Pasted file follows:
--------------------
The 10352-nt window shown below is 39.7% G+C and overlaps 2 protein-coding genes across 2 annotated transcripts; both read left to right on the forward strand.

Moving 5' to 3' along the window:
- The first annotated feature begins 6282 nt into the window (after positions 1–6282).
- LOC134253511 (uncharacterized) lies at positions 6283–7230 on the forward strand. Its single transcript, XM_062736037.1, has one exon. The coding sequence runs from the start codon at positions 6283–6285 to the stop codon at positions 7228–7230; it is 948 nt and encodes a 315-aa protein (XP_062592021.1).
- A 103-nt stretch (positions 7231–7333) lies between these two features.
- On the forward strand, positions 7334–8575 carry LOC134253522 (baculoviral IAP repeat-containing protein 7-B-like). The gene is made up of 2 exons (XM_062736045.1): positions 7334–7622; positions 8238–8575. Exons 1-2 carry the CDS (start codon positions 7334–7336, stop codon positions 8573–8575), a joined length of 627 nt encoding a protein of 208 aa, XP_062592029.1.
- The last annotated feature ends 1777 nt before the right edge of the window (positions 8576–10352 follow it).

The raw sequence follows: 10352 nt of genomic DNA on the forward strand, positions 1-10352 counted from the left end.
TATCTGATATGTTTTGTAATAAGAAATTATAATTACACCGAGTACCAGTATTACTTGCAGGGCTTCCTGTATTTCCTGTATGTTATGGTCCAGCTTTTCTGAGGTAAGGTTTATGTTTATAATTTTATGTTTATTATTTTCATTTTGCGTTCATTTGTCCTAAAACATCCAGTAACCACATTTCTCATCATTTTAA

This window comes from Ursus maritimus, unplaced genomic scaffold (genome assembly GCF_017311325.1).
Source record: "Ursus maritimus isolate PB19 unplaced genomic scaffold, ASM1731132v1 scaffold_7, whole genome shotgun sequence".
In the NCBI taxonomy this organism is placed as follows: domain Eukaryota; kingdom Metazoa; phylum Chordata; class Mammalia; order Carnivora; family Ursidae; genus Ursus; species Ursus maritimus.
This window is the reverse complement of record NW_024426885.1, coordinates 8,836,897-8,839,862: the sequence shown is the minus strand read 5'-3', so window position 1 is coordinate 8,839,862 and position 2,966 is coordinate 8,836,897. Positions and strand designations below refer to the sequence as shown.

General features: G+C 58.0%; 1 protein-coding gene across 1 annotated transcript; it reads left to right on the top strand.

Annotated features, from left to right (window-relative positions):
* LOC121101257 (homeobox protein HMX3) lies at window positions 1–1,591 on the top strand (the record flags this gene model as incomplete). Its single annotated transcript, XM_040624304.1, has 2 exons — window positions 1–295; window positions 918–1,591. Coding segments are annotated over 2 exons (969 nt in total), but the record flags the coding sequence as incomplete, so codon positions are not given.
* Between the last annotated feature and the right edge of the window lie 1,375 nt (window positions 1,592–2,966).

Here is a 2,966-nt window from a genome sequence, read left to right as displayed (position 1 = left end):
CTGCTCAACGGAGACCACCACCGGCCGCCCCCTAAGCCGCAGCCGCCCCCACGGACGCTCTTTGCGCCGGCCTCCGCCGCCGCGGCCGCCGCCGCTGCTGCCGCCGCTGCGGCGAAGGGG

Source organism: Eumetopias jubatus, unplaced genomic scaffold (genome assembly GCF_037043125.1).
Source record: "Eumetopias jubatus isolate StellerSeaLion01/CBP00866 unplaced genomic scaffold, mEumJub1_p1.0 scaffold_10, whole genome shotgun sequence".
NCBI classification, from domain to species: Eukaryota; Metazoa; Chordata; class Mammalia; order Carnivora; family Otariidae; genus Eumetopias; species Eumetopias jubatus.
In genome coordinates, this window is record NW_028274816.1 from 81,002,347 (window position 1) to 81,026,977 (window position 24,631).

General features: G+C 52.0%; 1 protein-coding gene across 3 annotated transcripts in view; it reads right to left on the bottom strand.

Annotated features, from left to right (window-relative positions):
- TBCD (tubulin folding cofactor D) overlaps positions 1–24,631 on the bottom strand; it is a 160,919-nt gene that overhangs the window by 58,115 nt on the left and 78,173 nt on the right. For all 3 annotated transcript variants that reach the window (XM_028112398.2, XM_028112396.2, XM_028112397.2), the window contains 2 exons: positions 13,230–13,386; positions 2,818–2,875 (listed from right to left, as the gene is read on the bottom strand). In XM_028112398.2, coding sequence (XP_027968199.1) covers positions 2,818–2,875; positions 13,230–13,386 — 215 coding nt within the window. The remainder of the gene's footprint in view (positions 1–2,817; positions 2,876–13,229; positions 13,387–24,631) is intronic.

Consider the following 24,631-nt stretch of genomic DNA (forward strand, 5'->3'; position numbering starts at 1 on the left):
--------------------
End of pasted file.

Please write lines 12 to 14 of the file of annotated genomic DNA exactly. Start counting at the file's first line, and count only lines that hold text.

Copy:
In the NCBI taxonomy this organism is placed as follows: domain Eukaryota; kingdom Metazoa; phylum Chordata; class Mammalia; order Carnivora; family Ursidae; genus Ursus; species Ursus maritimus.
This window is the reverse complement of record NW_024426885.1, coordinates 8,836,897-8,839,862: the sequence shown is the minus strand read 5'-3', so window position 1 is coordinate 8,839,862 and position 2,966 is coordinate 8,836,897. Positions and strand designations below refer to the sequence as shown.

General features: G+C 58.0%; 1 protein-coding gene across 1 annotated transcript; it reads left to right on the top strand.